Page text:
Cardiac Rhythm Management
Articles Articles 2014 February

Supraventricular Bigeminy-induced Conduction Delay in the Atria and Right Bundle Branch

DOI: 10.19102/icrm.2014.050204


1Cardiology Department, Kingston General Hospital, Queen’s University, Kingston, Ontario, Canada

2Division of Cardiology, Ramos Mejía Hospital, Buenos Aires, Argentina
3 Institut Catala d’Ciencies Cardiovasculars y Servicio de Cardiología, Hospital Santa Creu i Sant Pau, Barcelona, Spain
4 Cardiology Division, Instituto Cardiovascular de Buenos Aires, Buenos Aires, Argentina

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KEYWORDS.interatrial block, phase 3 aberrancy, supraventricular bigeminy.

The authors report no conflicts of interest for the published content.
Manuscript received November 30, 2013, final version accepted December 12, 2013.

Address correspondence to: Adrian Baranchuk ,MD, FACC, FRCPC, Associate Professor of Medicine, Cardiac Electrophysiology and Pacing, Kingston General Hospital K7L 2V7, Queen’s University, Ontario, Canada.
E-mail: barancha@KGH.KARI.NET

Case presentation

A 68-year-old gentleman with history of type 2 diabetes mellitus was diagnosed with non-ischemic dilated cardiomyopathy. Left ventricular ejection fraction was 20% and the etiology of the cardiomyopathy was presumed to be secondary to viral infection. He developed persistent atrial fibrillation (AF). He was treated with heart failure medications and a rate-control strategy for AF and oral anticoagulation. On follow-up visits, a marked improvement in heart failure symptoms was noted (ramipril 10 mg once daily, carvedilol 50 mg twice daily, spironolactone 25 mg once daily, and digoxin 0.25 mg once daily). Left ventricular ejection fraction improved to 32%. He was referred to the Arrhythmia Clinic for assessment of electrical cardioversion for symptomatic persistent AF. He underwent successful synchronized cardioversion without AF recurrences at 4 months’ follow-up.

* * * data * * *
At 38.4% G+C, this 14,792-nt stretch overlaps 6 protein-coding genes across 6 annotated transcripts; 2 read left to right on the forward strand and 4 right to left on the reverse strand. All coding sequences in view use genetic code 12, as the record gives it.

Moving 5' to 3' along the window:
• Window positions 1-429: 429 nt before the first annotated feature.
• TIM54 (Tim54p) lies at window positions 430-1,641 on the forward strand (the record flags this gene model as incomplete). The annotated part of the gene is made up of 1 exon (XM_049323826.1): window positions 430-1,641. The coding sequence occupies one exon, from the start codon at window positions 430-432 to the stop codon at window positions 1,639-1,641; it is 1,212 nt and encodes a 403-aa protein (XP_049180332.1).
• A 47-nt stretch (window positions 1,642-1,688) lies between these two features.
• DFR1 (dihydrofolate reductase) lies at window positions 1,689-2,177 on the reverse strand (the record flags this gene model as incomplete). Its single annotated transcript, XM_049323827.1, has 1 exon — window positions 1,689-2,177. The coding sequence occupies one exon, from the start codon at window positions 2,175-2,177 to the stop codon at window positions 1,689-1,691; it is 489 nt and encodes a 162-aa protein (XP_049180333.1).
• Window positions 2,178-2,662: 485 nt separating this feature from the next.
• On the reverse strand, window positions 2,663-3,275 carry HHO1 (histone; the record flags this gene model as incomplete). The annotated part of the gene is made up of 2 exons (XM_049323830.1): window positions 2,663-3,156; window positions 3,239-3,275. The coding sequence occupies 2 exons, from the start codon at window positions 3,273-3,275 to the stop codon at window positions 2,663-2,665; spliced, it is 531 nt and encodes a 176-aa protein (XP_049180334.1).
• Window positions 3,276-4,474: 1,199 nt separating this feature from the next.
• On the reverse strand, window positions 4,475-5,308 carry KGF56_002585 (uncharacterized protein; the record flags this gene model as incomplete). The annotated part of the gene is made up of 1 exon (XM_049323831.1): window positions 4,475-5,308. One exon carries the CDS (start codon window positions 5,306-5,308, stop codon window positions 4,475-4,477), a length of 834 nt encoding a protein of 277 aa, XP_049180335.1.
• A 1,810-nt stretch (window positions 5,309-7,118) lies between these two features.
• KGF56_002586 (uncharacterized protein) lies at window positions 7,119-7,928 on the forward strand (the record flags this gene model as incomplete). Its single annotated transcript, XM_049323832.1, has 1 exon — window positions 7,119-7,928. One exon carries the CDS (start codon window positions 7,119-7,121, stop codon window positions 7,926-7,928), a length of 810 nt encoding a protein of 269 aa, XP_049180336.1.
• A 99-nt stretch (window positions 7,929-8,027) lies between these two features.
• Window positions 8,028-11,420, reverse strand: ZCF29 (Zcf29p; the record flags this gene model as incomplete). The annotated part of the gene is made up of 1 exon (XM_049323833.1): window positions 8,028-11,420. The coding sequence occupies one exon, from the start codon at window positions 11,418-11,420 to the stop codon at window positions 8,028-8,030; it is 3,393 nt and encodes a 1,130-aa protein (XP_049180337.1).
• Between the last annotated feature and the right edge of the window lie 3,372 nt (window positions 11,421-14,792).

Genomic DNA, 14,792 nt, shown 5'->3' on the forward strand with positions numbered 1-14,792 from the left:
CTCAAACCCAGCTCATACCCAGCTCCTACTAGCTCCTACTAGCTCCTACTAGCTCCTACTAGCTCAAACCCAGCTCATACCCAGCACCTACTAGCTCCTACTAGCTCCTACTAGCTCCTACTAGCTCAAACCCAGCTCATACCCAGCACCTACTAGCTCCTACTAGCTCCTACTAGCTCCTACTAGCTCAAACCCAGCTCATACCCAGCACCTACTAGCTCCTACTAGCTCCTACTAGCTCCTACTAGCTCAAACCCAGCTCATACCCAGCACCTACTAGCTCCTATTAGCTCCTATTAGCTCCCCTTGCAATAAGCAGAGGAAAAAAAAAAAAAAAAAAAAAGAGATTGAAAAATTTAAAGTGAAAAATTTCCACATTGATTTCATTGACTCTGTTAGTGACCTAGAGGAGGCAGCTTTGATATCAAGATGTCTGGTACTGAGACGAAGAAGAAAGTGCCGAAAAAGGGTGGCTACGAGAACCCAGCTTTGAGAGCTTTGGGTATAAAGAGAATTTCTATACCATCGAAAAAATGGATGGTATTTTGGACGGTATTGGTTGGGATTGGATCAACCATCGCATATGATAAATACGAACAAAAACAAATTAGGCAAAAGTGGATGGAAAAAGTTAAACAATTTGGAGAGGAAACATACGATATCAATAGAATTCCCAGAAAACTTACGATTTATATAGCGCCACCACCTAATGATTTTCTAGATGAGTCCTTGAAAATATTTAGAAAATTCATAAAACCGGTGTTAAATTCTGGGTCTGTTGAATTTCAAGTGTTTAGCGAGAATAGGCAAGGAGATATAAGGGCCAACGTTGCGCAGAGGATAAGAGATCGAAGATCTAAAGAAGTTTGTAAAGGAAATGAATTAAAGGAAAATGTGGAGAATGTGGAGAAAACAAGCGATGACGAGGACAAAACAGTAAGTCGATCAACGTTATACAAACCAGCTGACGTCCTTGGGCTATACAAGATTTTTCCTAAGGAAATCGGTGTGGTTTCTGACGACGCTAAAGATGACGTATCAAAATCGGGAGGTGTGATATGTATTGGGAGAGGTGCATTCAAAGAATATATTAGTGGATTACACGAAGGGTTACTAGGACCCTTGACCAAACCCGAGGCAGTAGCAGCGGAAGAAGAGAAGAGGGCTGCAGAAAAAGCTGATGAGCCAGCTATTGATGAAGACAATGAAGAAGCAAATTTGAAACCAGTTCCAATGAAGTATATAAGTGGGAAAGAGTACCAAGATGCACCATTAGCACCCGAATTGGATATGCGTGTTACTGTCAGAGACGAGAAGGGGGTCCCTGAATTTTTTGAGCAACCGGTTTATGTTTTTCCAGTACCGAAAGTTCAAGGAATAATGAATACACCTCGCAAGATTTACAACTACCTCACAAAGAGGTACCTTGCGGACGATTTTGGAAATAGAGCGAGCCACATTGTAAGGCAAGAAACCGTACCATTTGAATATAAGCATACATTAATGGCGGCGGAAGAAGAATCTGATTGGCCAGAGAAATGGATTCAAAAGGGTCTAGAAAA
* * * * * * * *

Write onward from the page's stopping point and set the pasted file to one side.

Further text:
ECG description

The immediate post-cardioversion 12-lead electrocardiogram (ECG) showed sinus rhythm with incomplete right bundle branch block (IRBBB) and left anterior fascicular block (LAFB) (Figure 1). An atrial bigeminy was also apparent. The P-wave duration is 110 ms in sinus beats and 130 ms in the premature atrial contractions (PAC). The coupling interval is almost fixed at 700 ms (±20 ms), the compensatory pause presents some variation but it is around 1280 ms (±80 ms).


Figure 1: 12-lead ECG depicting a supraventricular bigeminy pattern. See text for more detailed explanation.

The PACs seems to be originated in the peri-sinus region, as the first component of the P-wave is positive in the inferior leads. The duration of PAC >120 ms and the morphology of the P-wave in leads II, III, and aVF may suggest, at first glance, an advanced interatrial block (IAB). However, the diagnosis of advanced (or third degree) IAB is difficult to confirm, as in lead aVF the P-wave presents two positive bimodal components. In order to confirm the diagnosis of advanced (third degree) IAB; the P-wave has to be positive–negative (+/–) in leads III and aVF, and positive–negative or positive–isodiphasic in lead II. This implies that the second component of the atrial activity is around –30° (caudo-craneal conduction). The PR interval of the sinus beat is 160 ms and the PR interval of the PAC is 200 ms. The QRS of the sinus beat depicts IRBBB+LAFB with a duration of 110 ms, and the QRS of the conducted PAC depicts complete right bundle branch block (CRBBB) + LAFB.